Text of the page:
Skip to content

Tuberous sclerosis

Videos

Notes

Nervous system

Pathology

Central nervous system disorders
Central and peripheral nervous system disorders
Peripheral nervous system disorders
Autonomic nervous system disorders
Nervous system pathology review

Assessments
Tuberous sclerosis

Flashcards

0 / 13 complete

Questions

1 / 2 complete
High Yield Notes
0 pages
Flashcards

Tuberous sclerosis

13 flashcards
Questions

USMLE® Step 1 style questions USMLE

2 questions
Preview

A 5-year-old child with intellectual disability is brought to the clinic by his parents due to progressive growth of facial lesions. His parents first noted it a few months ago and tried several over-the-counter creams with minimal improvement. Medical history is notable for seizures, hyperactivity, and mild cognitive dysfunction. Vitals are within normal limits. Physical examination reveals the facial lesions shown below:  


Reproduced from: Wikipedia    

Which of the following additional findings is most likely to be found on further examination of this patient?    

External References
Transcript

Tuberous sclerosis is a genetic condition that causes growths to form in various body organs. Most commonly affecting the brain, skin, kidneys, lungs, and eyes.

Normally, there are two genes called TSC1 and TSC2 that help control the growth and division of cells in the body.

TSC1 encodes the protein hamartin and TSC2 encodes the protein tuberin.

Both of these proteins, are tumor suppressors, meaning they help slow down cell growth and prevent tumors.

They do this by combining to form a hamartin-tuberin protein complex, which binds to and inhibits another protein called mechanistic target of rapamycin, or mTOR.

mTOR activity speeds up the cell cycle and increases cell proliferation mainly thanks to its effect on protein synthesis.

So when mTOR is switched off by the hamartin-tuberin protein complex, it slows growth and division of cells throughout the body.

Individuals with tuberous sclerosis have a mutation in either the gene TSC1 or TSC2, and these mutations have an autosomal dominant inheritance pattern.

The mutations lead to an altered hamartin-tuberin protein complex that’s unable to switch off mTOR.

Because of that, benign tumors and growths called hamartomas form throughout the body.

Hamartomas are kind of like tumors, but they’re made of a variety of cell types from the tissue where they arise, rather than a single cell type.

In fact, if we think of the tissue like a sheet of fabric, a hamartoma is like a knot in the sheet.

Benign tumors and hamartomas can form in any tissue, but the brain and the skin are usually affected the most, along with the kidneys, lungs and eyes.

On top of that the lifetime risk of cancer is increased in individuals with tuberous sclerosis.

That’s because the rapidly dividing cells can develop additional mutations that eventually make these growths expand beyond the basement membrane and invade neighboring tissues.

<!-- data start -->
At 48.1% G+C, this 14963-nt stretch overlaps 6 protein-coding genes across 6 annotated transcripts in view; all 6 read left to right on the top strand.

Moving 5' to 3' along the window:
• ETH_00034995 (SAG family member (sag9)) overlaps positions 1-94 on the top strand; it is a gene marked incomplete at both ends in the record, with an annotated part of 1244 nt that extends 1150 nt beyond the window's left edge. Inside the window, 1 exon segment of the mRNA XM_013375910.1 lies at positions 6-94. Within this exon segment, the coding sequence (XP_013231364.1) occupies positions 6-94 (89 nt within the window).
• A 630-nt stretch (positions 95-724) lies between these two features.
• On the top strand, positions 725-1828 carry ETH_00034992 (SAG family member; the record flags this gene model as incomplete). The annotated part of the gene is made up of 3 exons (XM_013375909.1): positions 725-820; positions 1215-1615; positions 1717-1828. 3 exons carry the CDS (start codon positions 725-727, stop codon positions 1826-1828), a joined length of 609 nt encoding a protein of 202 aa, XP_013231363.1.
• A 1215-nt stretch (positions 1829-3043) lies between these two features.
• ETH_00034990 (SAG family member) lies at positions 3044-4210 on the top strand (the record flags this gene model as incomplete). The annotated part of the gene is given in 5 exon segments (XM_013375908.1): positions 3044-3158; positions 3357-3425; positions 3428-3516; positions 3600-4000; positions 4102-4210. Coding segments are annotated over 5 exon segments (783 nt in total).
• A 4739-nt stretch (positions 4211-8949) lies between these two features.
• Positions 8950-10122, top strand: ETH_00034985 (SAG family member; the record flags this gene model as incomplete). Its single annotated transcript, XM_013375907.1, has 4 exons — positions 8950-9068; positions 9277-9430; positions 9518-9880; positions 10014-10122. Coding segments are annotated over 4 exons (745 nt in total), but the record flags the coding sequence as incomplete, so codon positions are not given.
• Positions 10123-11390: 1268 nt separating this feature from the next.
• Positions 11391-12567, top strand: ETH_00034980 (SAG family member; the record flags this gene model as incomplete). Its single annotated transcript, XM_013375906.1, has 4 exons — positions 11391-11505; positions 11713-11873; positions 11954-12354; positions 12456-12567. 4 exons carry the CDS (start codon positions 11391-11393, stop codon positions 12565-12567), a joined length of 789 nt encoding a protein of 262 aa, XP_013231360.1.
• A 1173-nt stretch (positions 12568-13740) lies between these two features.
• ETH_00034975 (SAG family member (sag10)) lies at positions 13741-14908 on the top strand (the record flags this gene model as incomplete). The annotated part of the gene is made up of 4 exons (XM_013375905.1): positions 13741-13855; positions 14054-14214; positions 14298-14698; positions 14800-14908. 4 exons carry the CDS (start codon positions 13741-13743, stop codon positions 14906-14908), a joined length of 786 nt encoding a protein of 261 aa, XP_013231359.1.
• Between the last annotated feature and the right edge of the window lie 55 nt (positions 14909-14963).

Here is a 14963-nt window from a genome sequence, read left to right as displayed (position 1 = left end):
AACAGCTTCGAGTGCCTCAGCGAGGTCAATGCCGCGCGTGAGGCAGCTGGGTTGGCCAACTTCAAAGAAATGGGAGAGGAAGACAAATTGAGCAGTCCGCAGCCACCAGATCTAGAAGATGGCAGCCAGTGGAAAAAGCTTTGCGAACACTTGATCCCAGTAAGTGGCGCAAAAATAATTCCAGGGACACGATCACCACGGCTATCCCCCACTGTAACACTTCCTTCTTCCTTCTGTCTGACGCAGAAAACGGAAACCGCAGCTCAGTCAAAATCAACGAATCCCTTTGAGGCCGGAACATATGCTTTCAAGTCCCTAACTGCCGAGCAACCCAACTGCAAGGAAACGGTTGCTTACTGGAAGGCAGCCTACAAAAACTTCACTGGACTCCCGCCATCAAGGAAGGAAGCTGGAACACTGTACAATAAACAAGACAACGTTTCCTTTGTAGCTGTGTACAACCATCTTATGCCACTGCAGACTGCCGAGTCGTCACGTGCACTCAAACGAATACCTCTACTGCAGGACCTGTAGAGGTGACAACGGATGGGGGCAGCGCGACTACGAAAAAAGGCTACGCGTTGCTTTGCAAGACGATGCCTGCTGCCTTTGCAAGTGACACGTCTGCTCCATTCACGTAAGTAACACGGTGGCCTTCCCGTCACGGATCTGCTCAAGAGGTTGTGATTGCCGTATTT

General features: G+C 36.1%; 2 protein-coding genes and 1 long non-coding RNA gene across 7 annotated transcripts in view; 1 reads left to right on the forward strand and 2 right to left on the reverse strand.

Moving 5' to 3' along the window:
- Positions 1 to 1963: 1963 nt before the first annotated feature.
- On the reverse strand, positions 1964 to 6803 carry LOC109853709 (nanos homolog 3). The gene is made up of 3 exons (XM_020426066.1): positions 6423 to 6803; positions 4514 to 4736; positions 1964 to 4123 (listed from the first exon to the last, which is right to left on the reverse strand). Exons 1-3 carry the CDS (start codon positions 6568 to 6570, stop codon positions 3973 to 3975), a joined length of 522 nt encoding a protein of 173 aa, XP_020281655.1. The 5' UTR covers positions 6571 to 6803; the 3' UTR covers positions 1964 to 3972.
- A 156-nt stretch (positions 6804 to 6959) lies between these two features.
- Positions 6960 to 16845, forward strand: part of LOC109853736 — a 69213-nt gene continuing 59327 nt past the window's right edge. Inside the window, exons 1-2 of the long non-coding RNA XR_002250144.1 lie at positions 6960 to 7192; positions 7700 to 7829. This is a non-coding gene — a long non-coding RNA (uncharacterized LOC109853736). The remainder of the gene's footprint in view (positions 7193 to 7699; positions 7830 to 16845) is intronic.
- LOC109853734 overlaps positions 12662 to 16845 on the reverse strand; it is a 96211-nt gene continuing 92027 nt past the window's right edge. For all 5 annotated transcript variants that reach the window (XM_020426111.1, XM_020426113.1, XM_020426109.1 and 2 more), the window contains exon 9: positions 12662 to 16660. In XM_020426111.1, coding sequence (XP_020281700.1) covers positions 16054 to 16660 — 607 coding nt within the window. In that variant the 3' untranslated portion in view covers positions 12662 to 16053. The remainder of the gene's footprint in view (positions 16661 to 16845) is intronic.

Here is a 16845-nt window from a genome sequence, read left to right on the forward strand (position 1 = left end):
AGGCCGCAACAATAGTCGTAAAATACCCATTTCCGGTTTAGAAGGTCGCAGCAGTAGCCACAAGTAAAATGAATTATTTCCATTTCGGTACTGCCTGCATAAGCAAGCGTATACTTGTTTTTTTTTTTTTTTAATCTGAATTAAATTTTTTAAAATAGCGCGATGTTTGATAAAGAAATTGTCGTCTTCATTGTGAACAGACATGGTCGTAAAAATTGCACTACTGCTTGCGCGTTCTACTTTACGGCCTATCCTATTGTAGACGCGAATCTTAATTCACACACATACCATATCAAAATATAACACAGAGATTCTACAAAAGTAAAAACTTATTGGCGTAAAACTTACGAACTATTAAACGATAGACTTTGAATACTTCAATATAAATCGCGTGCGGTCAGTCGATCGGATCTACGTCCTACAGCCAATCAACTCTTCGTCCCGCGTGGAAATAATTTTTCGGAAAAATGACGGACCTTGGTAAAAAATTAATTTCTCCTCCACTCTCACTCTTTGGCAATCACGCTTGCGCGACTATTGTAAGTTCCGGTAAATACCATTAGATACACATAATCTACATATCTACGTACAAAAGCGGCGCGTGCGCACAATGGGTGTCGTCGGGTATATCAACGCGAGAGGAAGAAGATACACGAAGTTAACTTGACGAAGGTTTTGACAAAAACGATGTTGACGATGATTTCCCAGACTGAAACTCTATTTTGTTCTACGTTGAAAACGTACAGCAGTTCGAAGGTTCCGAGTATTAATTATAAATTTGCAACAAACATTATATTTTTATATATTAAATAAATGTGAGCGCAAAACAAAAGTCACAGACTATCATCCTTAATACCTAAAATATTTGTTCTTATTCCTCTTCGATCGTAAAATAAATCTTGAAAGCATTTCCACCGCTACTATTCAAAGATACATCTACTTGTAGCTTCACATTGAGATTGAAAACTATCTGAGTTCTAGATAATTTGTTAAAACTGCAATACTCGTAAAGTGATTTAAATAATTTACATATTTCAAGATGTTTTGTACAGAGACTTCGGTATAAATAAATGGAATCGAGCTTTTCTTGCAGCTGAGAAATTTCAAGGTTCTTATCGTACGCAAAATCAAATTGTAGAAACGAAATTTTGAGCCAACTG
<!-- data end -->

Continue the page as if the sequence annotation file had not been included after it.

In the brain, the most common growths are glioneural hamartomas, also known as a cortical tubers. They arise from supportive glial cells as well as neurons.

Next most common are subependymal nodules, which are hamartomas that form under the ependyma, the thin membrane that lines the ventricles in the brain.

Individuals are also at an increased risk of developing a subependymal giant cell astrocytoma, or SEGA, which is a type of cancer that can arise from the subependymal nodules.

Summary
Tuberous sclerosis or tuberous sclerosis complex (TSC) is a rare multi-system genetic disease that causes benign tumors to grow in the brain and on other vital organs such as the kidneys, heart, eyes, lungs, and skin. A combination of symptoms may include seizures, intellectual disability, developmental delay, behavioral problems, skin abnormalities, lung and kidney disease. TSC is caused by a mutation of either of two genes, TSC1 and TSC2, which code for the proteins hamartin and tuberin, respectively. These proteins act as tumor growth suppressors which regulate cell proliferation and differentiation.
Sources
  1. "Robbins Basic Pathology" Elsevier (2017)
  2. "Harrison's Principles of Internal Medicine, Twentieth Edition (Vol.1 & Vol.2)" McGraw-Hill Education / Medical (2018)
  3. "Pathophysiology of Disease: An Introduction to Clinical Medicine 8E" McGraw-Hill Education / Medical (2018)
  4. "CURRENT Medical Diagnosis and Treatment 2020" McGraw-Hill Education / Medical (2019)
  5. "A clinical update on tuberous sclerosis complex‐associated neuropsychiatric disorders (TAND)" American Journal of Medical Genetics Part C: Seminars in Medical Genetics (2018)
  6. "Renal manifestations of tuberous sclerosis complex: Incidence, prognosis, and predictive factors" Kidney International (2006)
  7. "Abnormal glycogen storage in tuberous sclerosis complex caused by impairment of mTORC1-dependent and -independent signaling pathways" Proceedings of the National Academy of Sciences (2019)
  8. "Tuberous Sclerosis Complex Diagnostic Criteria Update: Recommendations of the 2012 International Tuberous Sclerosis Complex Consensus Conference" Pediatric Neurology (2013)